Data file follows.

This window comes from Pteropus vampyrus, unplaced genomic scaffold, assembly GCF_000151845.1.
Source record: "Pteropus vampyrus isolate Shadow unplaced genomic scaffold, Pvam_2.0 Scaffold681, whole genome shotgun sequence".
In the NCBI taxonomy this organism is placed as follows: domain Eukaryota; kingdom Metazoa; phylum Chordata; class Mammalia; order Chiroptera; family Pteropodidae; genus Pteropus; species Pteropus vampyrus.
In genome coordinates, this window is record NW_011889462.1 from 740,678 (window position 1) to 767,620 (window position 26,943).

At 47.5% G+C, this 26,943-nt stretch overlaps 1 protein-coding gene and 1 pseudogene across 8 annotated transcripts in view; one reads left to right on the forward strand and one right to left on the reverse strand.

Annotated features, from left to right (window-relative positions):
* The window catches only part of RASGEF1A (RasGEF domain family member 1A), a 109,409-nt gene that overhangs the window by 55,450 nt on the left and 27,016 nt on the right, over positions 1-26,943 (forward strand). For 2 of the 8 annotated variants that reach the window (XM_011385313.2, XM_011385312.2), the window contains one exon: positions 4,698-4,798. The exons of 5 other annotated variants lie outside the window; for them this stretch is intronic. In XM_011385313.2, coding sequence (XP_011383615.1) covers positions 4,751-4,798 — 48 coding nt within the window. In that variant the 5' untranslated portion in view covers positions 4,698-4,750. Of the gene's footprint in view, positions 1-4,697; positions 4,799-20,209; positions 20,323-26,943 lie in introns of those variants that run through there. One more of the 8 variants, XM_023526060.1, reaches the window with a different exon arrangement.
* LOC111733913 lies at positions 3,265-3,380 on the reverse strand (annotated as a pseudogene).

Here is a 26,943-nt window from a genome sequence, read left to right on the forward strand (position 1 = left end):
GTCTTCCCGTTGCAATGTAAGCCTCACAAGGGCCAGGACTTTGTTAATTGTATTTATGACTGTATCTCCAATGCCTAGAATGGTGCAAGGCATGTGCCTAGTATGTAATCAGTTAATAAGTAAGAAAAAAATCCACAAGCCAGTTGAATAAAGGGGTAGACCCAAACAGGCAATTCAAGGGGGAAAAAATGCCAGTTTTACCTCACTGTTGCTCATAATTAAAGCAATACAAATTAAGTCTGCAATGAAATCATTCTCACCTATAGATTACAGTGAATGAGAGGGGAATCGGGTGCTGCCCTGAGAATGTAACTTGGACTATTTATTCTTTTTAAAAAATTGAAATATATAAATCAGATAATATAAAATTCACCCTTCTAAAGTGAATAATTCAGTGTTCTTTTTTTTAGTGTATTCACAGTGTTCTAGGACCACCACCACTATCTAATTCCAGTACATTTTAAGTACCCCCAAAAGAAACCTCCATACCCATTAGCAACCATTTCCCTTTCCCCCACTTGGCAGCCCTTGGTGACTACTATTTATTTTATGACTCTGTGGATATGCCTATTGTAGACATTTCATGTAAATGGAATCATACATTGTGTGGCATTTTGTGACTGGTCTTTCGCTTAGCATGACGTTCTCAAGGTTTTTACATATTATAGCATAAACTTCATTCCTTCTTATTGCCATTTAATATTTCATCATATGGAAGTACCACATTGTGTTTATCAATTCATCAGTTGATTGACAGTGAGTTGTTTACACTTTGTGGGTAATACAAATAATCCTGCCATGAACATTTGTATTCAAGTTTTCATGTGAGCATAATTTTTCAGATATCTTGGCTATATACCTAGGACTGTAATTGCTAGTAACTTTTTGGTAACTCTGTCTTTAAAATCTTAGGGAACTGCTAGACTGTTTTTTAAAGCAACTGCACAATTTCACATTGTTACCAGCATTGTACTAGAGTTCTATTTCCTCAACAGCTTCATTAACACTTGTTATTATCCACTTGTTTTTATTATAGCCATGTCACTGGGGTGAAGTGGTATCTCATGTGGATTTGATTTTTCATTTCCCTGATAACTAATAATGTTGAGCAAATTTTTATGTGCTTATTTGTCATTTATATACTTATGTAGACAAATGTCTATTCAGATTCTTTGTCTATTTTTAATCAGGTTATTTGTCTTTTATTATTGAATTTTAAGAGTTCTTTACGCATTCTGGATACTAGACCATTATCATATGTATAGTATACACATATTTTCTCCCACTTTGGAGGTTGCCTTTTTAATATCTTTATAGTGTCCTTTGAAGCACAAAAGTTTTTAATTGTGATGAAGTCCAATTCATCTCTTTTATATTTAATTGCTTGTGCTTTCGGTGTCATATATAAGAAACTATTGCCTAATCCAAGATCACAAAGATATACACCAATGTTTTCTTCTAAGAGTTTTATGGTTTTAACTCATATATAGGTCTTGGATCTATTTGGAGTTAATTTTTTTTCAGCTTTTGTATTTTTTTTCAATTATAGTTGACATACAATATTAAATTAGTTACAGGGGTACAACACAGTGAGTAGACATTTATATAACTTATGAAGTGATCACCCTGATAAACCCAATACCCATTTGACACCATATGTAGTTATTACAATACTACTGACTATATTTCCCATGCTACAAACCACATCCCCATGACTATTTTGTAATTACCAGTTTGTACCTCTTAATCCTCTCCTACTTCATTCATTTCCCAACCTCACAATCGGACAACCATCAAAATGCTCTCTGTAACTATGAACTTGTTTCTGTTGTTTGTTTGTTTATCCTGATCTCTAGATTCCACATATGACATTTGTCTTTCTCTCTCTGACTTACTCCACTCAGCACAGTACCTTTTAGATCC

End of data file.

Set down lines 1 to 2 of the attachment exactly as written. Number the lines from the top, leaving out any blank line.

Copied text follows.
This window comes from Pteropus vampyrus, unplaced genomic scaffold, assembly GCF_000151845.1.
Source record: "Pteropus vampyrus isolate Shadow unplaced genomic scaffold, Pvam_2.0 Scaffold681, whole genome shotgun sequence".